21 Why Conduct Salary Surveys?
To create and adjust pay structure Adjust actual pay in response to the market All jobs on scheduled basis (almost a COLA); be careful this doesn’t become an entitlement Jobs for which supply or demand has changed Monitor other forms of pay, such as shift differentials, bonuses, incentives, overtime practices Estimate competitors’ labor costs However, we cannot market price every job MGMT 412 | Reward Systems Fall 2008

22 What Is The Market? Who? How to determine this?
Employers who compete for the same occupations and skills Employers who compete for employees in the same geographic area Employers who compete with the same products How to determine this? Who are our competitors? Where do we recruit? Where are employees going? Interaction of skill/place/product If labor market is rich in a particular skill, may recruit/price locally If labor market does not include skills, recruiting and pricing are on a wider scale Commuting time within a market may also be a factor MGMT 412 | Reward Systems Fall 2008

23 Guidelines for Salary Surveys (I)
How many firms to include Include fewer firms if you are a major employer and make the market Commercial surveys often include several hundred firms (but they make money by getting participants and selling them surveys) Price fixing issues Under the Sherman Act, surveys can be viewed as a conspiracy in restraint of trade Having a third party conduct the survey protects you, but you lose control MGMT 412 | Reward Systems Fall 2008

24 Guidelines for Salary Surveys (II)
Make or buy For national data, may need to buy from a consultant Some firms may be reluctant to respond to your survey, but will participate in third-party survey More control with own survey Purchasing a survey means you get what they want to report Running your own survey takes more time, but may be less expensive Odd jobs, local jobs may not be available commercially Free data from Department of Labor...but you get what you pay for (useful in general terms) MGMT 412 | Reward Systems Fall 2008

25 Guidelines for Salary Surveys (III)
What jobs to survey Benchmark jobs: Well-known and stable content Stable pricing (stable supply/demand) Represent entire structure Represent majority of covered positions Market sensitive jobs MGMT 412 | Reward Systems Fall 2008

26 What Data to Collect Basic company information, for comparability, weighting of results How closely surveyed jobs match your jobs Salary range Actual pay (individuals, range or average); may include actual pay and tenure/experience Other forms of compensation Benefits (optional) MGMT 412 | Reward Systems Fall 2008

27 How to Survey Mail surveys cheapest, but may not be as accurate
Interviews are more accurate (allow you to verify content) but are very time consuming Compromises may be phone verification or interviews every second or third year (DoL surveys) MGMT 412 | Reward Systems Fall 2008

28 Putting it Together: The Pay Regression Line
Job evaluation (internal equity) gives us relative value of jobs within the organization Salary surveys (external equity) gives us dollar value of selected jobs outside the organization The pay regression line combines the two sources of information MGMT 412 | Reward Systems Fall 2008

29 Basic Information MGMT 412 | Reward Systems Fall 2008

30 The Pay Regression Line
Legal Sect’y Dept. Sect’y MGMT 412 | Reward Systems Fall 2008

31 Developing Pay Grades Pay grades are “convenient groupings of a wide variety of jobs...similar in work difficulty and responsibility requirements but possibly having nothing else in common” Pay grades allow compensation to be administered for a group of jobs that are worth approximately the same A pay grade can be a single rate or a range of rates An administrative convenience MGMT 412 | Reward Systems Fall 2008

32 Basic Characteristics of Pay Grades
Grades normally provide for a range of pay rates, though single rates are possible Pay grades contain a minimum, midpoint and maximum The range from minimum to maximum can be from 20% to 100%, with 30% to 35% being most common The midpoint of pay grades increase in a constant percentage, normally 5% to 15%. However, the percentage increase may be larger at the top of the pay structure There is normally some overlap between pay grades. If there is a 30% range within a pay grade and there is a 10% difference between midpoints, there will be a 67% overlap MGMT 412 | Reward Systems Fall 2008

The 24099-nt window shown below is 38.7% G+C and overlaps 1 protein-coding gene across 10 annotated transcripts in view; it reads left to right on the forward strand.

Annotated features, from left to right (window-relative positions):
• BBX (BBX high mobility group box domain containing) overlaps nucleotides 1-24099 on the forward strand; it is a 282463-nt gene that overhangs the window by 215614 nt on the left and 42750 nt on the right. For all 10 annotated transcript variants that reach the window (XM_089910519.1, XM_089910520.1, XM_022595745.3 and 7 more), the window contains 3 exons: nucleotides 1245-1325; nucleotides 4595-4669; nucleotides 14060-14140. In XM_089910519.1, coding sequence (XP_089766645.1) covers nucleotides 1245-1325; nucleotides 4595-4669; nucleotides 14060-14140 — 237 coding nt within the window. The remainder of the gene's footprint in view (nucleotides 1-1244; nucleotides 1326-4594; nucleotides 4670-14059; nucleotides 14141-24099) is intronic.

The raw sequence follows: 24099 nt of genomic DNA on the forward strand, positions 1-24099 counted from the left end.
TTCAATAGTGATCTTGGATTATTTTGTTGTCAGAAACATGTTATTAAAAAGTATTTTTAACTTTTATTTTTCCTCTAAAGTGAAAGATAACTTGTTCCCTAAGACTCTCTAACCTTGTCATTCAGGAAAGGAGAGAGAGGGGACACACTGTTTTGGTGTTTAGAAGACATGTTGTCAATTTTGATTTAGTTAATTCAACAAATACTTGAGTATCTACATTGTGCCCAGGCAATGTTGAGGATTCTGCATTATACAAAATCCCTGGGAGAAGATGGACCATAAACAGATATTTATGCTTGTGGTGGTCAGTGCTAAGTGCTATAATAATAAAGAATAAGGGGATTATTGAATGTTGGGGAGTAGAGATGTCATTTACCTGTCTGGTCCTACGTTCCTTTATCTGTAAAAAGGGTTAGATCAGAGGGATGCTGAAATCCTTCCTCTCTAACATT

33 Developing Pay Grades How many grades? Differences between grades? Grade width? The range of jobs included in the structure is an influence. A wider range of jobs requires more grades, possibly wider grades (to cover a wider range of pay) or less overlap between grades Fewer pay grades will normally be wider pay grades, allowing the organization to place more emphasis on recognizing time in job Can be argued that differences between grades should increase as one advances through the pay structure; the value of incumbents in higher level jobs increases more with time and wider variation in performance is possible. In lower level jobs, the learning curve levels off much sooner and there is less scope for harming or contributing to the organization Small increments between pay grades reduces the effect of an error in assigning a job to a pay grade MGMT 412 | Reward Systems Fall 2008

34 Other Issues Single rate pay grade? What is the midpoint?
Is there a single “market rate” for the job, or are there a variety of rates? How do you then reward seniority or performance? Often found in union settings What is the midpoint? Midpoint is the market rate for the job However, firm may determine their “market rate” as being higher or lower than the survey average MGMT 412 | Reward Systems Fall 2008

35 Other Pay Plan Issues Who evaluates jobs?
Moving individuals through pay structures Merit vs. seniority Special situations Pay differentials Compression between employees and supervisors Compression between old and new employees MGMT 412 | Reward Systems Fall 2008

36 Moving Individuals Through Pay Structures
Merit vs. seniority Faster progression to the midpoint, then slow down Grade maximum; what then? Special situations Red circled jobs Green circled jobs MGMT 412 | Reward Systems Fall 2008

37 Pay Compression Compression between current and newly hired employees
Between employees and supervisors May occur if employees are very senior and supervisors brought in from outside Also possible if employees work significant overtime or have shift pay May also happen with commission sales and sales management Solutions: Ensure sufficient distance between pay ranges for employees and supervisors (10%) and watch actual pay Pay commissions to sales managers or select sales management staff who are motivated by security rather than money Compression between current and newly hired employees Happens when market rates change faster than employees move through grade What happens if an employee can quit and be rehired at a higher salary? Solution: Adjust rate of progression through grade MGMT 412 | Reward Systems Fall 2008